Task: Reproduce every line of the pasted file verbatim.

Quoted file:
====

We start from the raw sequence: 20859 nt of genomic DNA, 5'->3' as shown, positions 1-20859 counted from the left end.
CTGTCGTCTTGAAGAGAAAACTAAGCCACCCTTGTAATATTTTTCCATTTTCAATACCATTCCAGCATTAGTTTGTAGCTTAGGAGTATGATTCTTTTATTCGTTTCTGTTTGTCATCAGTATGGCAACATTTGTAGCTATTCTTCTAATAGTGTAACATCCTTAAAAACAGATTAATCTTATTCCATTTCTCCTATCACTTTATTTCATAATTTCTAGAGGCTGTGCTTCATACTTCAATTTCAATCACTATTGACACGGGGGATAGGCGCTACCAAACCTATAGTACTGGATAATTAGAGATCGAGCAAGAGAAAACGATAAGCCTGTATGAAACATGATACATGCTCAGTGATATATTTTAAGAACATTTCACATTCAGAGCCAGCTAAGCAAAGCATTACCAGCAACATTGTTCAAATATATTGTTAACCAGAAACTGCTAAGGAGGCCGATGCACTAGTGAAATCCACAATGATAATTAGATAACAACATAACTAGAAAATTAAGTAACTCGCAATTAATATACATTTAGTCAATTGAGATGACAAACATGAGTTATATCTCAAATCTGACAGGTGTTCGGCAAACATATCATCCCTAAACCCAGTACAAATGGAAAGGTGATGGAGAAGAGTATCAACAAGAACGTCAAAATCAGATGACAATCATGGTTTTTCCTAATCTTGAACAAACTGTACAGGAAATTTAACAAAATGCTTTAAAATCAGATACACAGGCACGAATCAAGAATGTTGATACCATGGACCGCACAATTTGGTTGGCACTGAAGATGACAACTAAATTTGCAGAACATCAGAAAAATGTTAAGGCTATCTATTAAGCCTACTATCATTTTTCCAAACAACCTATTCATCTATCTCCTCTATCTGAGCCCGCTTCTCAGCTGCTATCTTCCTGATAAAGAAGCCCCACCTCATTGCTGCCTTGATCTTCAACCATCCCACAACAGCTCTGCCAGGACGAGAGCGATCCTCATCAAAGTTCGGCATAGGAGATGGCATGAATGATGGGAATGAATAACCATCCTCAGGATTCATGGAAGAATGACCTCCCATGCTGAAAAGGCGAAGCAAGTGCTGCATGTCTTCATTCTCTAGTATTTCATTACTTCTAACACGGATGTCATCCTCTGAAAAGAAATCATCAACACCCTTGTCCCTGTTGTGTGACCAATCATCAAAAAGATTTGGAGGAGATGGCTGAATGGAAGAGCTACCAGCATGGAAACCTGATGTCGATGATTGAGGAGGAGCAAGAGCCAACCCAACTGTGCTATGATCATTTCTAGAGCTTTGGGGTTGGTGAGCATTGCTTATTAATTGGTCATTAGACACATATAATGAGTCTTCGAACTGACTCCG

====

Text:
We start from the raw sequence: 20859 nt of genomic DNA, 5'->3' as shown, positions 1-20859 counted from the left end.
CTGTCGTCTTGAAGAGAAAACTAAGCCACCCTTGTAATATTTTTCCATTTTCAATACCATTCCAGCATTAGTTTGTAGCTTAGGAGTATGATTCTTTTATTCGTTTCTGTTTGTCATCAGTATGGCAACATTTGTAGCTATTCTTCTAATAGTGTAACATCCTTAAAAACAGATTAATCTTATTCCATTTCTCCTATCACTTTATTTCATAATTTCTAGAGGCTGTGCTTCATACTTCAATTTCAATCACTATTGACACGGGGGATAGGCGCTACCAAACCTATAGTACTGGATAATTAGAGATCGAGCAAGAGAAAACGATAAGCCTGTATGAAACATGATACATGCTCAGTGATATATTTTAAGAACATTTCACATTCAGAGCCAGCTAAGCAAAGCATTACCAGCAACATTGTTCAAATATATTGTTAACCAGAAACTGCTAAGGAGGCCGATGCACTAGTGAAATCCACAATGATAATTAGATAACAACATAACTAGAAAATTAAGTAACTCGCAATTAATATACATTTAGTCAATTGAGATGACAAACATGAGTTATATCTCAAATCTGACAGGTGTTCGGCAAACATATCATCCCTAAACCCAGTACAAATGGAAAGGTGATGGAGAAGAGTATCAACAAGAACGTCAAAATCAGATGACAATCATGGTTTTTCCTAATCTTGAACAAACTGTACAGGAAATTTAACAAAATGCTTTAAAATCAGATACACAGGCACGAATCAAGAATGTTGATACCATGGACCGCACAATTTGGTTGGCACTGAAGATGACAACTAAATTTGCAGAACATCAGAAAAATGTTAAGGCTATCTATTAAGCCTACTATCATTTTTCCAAACAACCTATTCATCTATCTCCTCTATCTGAGCCCGCTTCTCAGCTGCTATCTTCCTGATAAAGAAGCCCCACCTCATTGCTGCCTTGATCTTCAACCATCCCACAACAGCTCTGCCAGGACGAGAGCGATCCTCATCAAAGTTCGGCATAGGAGATGGCATGAATGATGGGAATGAATAACCATCCTCAGGATTCATGGAAGAATGACCTCCCATGCTGAAAAGGCGAAGCAAGTGCTGCATGTCTTCATTCTCTAGTATTTCATTACTTCTAACACGGATGTCATCCTCTGAAAAGAAATCATCAACACCCTTGTCCCTGTTGTGTGACCAATCATCAAAAAGATTTGGAGGAGATGGCTGAATGGAAGAGCTACCAGCATGGAAACCTGATGTCGATGATTGAGGAGGAGCAAGAGCCAACCCAACTGTGCTATGATCATTTCTAGAGCTTTGGGGTTGGTGAGCATTGCTTATTAATTGGTCATTAGACACATATAATGAGTCTTCGAACTGACTCCG